I was still so new at grad school it would have been easy to back out and apply to law school. But do you think I paid any attention? One day, when I had years of grad school completed and was teaching college as a non-tenured and harried “freeway flyer,” I looked at my paycheck and remembered that warning I’d ignored.

Money is definitely not an incentive to me, although by now I’ve worked in both business and creative pursuits long enough to realize that the world is clearly divided into those who are motivated by money and those who are not.

So why do I want to publish? Having an audience of readers is a powerful incentive for writing. After all, writing is communication as is all art. If we don’t share our stories and poems and blog posts, we aren’t communicating, and communication is how we negotiate our way in the world and build a stronger world community.

I also like to bolster my weak self-esteem and build up my troubled ego by publishing stories and poems in journals and magazines. They rarely pay writers, but it’s nice to know that an editor or editorial panel liked my work enough to publish it. They put their seal of approval on my work by showcasing it in their magazines.

For example, although I plan to complete a book-length memoir, the literary journal Lunch Ticket, run by Antioch University’s MFA program, just published a chapter from my memoir, called “Nuclear Fallout.” You can read it online here, if you like.

Finally, I also think that when I do publish my book, it will make it easier to respond to the usual conversation with strangers.

Stranger:         “What do you do?”

Writer:                        “I’m a writer.”

Stranger:         “What have you published?”

Writer:                        “A memoir called Scrap: Salvaging a Family.”

Stranger:         “Where can I buy that?”

Writer:                        “Amazon, any book store, Target, Wal-Mart, everywhere.”

At least, that’s my fantasy. Now when I say I don’t have a book out yet, they tell me I’m not really a writer.

In the meantime, I’m over at Writer Site.  Thanks so much to Anneli for inviting me to explore the subject of publication over here!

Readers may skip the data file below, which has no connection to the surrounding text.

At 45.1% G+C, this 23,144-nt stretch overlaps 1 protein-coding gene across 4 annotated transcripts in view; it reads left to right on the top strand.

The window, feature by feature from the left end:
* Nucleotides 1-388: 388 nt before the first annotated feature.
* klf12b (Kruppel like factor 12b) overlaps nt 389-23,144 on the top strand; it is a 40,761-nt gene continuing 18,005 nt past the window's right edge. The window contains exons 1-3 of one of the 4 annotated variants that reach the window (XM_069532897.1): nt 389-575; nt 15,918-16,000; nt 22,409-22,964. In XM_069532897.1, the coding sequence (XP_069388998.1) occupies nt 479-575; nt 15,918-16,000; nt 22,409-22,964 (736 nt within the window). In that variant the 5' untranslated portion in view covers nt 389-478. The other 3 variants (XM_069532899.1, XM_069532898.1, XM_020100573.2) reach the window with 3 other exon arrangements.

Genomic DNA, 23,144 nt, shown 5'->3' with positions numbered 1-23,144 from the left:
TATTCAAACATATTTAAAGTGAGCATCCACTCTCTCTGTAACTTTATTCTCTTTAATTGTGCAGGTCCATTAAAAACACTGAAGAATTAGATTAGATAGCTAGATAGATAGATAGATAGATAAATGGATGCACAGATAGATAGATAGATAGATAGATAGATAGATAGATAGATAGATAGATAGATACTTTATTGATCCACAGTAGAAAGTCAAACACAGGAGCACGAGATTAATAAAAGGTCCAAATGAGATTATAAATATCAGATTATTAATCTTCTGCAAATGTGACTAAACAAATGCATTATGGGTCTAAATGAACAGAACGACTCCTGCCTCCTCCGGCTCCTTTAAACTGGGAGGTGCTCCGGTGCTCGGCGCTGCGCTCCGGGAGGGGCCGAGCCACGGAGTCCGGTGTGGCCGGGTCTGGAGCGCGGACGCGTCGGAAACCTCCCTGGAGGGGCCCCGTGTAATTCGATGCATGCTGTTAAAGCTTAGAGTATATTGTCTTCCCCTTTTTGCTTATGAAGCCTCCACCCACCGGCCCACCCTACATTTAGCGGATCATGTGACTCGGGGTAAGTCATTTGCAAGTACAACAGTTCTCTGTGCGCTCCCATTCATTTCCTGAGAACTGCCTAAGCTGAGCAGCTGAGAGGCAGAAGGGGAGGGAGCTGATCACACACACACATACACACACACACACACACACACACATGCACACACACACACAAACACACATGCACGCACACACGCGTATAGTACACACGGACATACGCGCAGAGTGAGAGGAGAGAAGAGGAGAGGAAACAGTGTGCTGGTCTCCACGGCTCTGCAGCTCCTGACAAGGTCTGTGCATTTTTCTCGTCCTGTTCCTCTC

***

*Note from Anneli:

If you write, you are a writer. Being published does not change that. Luanne is too modest. She’s an excellent writer. Be sure to check out her blog, Writer Site.

Also, please leave a comment and tell us what you think about publishing.

The Mailbox

This photo got my wheels turning. I could never look at it without stopping to think and wonder. So many possible stories hovered at the edge of my brain. Finally I wrote one down. It’s not a happy story. Even in the sunshine, this photo brought out melancholy feelings. Here is one story: ??????????

“I’ll write,” he said, but he didn’t make eye contact. Warren hated anything to do with pen and paper.

“But you could phone when you get to Duck Lake,” I said.

“Joe’s cabin doesn’t have a phone.”

“Well, then how did he get in touch with you to arrange the fishing trip?”

“He called from a neighbour’s place.” Warren set down his coffee cup, spilling some of it, and got up from the table.

“You could call me from there.”

“The neighbour’s house is about five miles from Joe’s place. I’ll write you a note.”

“Do you have to go for a whole month?” I hated the whine in my voice.

“Look! I haven’t had a holiday for months.” His voice was tight. “And anyway, we probably need a break from each other. Just don’t bug me. I’ll be back when I feel like coming back.”

“But—”

“And yes, I’ll do the shopping in Bozeman before I come home.” He strode across the room. “Get me the list. I gotta go pack.”

***

Ten minutes later, Warren rushed out the door and threw his duffle bag into the cab of the truck. I bent down to slip on a pair of runners on the veranda, then turned to wave goodbye but he was already peeling down the long driveway, tires spitting gravel into the cloud of dust he left behind. He raised a hand and waved through the cab window without turning his head.

I wiped the dust and a few stray tears from my eyes. I stood dumbstruck as I listened to the fading grumble of his truck tires on our country road.

I turned to go back into the house. Warren’s fishing rod mocked me from where he had leaned it in the corner of the room.  And I knew that my mailbox would remain empty.

***